CMS instituted the SEP-1 quality measure to standardize and promote best practice treatment of sepsis in hospitals as part of the Hospital Inpatient Quality Reporting Program (IQRP). The latest update to the measure came in 2018 when the Surviving Sepsis Campaign’s (SSC’s) released the International Guidelines for Management of Sepsis and Septic Shock 2016 and focuses on immediate resuscitation and management of the condition.

The SEP-1 program measures include a 3- and 6-hour treatment and resuscitation bundle for patients that incorporates:

  • Fluid resuscitation
  • Antibiotic administration
  • Blood cultures
  • Lactate measurement
  • Use of vasopressors for hypotension unresponsive to volume resuscitation
  • Bedside evaluation of the patient’s response to treatment

U.S. Performance with SEP-1: A Closer Look

A cross-sectional study of U.S. hospitals participating in the CMS Quality Reporting Program was conducted in 2019. Of the 3,283 acute care hospitals eligible for the analysis, only 2,851 (86.8%) reported SEP-1 performance data. What they discovered is the reporting process was not as efficient as it could be and bundle compliance was generally low with a mean score of 48.9%, SD 19.4%. In addition, smaller, for-profit, nonteaching, hospitals with intermediate-sized ICU’s performed better than larger, non-profit, teaching hospitals.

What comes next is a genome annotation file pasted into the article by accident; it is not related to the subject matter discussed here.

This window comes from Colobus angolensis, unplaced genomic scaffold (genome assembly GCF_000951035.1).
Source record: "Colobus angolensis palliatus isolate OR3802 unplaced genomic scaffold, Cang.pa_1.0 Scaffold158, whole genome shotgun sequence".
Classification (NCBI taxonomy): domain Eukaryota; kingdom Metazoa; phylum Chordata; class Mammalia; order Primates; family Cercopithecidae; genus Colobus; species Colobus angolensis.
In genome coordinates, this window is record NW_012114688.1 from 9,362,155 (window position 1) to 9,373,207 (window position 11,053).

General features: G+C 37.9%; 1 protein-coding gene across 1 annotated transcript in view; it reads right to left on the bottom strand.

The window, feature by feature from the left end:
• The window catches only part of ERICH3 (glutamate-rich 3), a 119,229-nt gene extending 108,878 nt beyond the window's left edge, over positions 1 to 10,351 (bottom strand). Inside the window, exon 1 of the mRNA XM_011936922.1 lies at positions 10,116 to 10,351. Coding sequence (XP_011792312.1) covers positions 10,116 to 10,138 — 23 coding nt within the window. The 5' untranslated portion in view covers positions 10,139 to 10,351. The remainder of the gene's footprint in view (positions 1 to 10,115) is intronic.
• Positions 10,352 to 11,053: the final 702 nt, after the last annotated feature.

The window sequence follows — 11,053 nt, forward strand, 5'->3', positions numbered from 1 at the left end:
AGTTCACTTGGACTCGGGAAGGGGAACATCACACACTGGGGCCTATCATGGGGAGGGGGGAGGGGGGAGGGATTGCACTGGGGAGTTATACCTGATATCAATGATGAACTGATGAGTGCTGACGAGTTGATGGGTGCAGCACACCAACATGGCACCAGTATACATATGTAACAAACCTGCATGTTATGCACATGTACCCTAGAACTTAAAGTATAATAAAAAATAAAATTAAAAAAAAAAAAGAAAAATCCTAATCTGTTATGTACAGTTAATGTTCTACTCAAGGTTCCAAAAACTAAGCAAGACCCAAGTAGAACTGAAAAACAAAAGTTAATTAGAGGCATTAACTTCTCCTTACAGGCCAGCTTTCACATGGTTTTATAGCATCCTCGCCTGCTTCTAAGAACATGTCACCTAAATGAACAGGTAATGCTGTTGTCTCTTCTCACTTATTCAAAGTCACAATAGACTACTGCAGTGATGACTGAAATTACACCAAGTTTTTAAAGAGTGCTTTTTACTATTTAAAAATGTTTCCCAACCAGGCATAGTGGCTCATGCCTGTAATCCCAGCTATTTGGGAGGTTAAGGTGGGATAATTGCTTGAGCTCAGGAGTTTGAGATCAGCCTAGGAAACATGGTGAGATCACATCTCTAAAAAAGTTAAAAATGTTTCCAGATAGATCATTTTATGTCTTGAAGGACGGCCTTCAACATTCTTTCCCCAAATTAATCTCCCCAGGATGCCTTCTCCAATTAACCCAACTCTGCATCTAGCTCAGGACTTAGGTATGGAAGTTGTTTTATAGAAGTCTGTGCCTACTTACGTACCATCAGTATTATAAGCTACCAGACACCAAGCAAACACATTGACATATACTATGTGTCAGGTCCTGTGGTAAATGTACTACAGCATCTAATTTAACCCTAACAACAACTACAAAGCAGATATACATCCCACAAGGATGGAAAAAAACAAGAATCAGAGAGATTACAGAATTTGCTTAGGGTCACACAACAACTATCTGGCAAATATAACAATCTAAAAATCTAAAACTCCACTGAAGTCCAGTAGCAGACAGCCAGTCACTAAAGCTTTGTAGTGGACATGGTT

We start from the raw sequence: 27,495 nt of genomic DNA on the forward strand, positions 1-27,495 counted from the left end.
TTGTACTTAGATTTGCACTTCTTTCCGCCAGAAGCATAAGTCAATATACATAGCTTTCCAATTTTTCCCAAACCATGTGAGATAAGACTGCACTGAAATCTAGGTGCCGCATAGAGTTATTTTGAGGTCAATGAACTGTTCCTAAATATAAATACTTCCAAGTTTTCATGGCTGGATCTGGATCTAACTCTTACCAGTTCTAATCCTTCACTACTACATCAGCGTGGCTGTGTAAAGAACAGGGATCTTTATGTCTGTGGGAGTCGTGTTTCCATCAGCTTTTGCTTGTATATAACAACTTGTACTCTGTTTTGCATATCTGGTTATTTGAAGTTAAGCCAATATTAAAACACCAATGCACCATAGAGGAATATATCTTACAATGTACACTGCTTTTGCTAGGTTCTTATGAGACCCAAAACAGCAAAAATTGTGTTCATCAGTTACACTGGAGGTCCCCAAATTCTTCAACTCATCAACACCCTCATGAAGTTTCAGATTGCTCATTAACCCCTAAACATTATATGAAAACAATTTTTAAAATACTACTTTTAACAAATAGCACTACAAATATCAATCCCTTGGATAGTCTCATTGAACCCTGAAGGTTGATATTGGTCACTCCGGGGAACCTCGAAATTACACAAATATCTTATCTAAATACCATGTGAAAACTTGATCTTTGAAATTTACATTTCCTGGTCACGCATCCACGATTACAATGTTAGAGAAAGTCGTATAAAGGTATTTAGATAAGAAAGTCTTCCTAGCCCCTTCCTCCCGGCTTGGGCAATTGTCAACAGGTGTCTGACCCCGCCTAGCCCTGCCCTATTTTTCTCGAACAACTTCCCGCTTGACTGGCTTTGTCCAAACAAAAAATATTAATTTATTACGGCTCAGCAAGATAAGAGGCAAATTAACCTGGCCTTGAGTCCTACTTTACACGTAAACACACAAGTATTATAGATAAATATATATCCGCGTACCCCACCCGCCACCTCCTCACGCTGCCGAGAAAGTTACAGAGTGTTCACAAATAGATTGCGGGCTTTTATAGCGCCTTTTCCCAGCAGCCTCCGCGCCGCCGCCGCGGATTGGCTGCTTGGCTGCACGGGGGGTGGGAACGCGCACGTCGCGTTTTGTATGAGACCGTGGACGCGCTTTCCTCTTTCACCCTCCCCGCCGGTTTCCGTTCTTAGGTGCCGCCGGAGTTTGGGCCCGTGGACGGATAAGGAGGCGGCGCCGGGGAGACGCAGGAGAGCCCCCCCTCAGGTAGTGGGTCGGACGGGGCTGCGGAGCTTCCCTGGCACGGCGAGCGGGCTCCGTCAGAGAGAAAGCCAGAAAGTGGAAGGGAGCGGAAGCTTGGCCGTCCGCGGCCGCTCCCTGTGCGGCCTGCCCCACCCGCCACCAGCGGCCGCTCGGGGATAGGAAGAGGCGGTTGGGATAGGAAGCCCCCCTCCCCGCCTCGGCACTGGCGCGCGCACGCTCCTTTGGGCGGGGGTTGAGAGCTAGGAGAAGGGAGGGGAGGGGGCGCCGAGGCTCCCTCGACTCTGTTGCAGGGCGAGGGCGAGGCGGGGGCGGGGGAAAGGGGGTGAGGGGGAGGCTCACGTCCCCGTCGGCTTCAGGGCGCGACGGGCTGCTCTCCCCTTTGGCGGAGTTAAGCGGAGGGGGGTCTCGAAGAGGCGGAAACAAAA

In July 2018, SEP-1 measures were made publicly available through Hospital Compare, and the first full-year of data for 2017 was published in October. The data revealed a slightly better score with the national average reaching 55% compliance with sepsis bundles.

While compliance with SEP-1 remains lower than what the industry would hope, the reality is that sepsis bundles work. The state of New York implemented required reporting of compliance rates with sepsis bundles across all hospitals, and as a result, mortality rates for sepsis show a marked decline.

Where can we make improvements?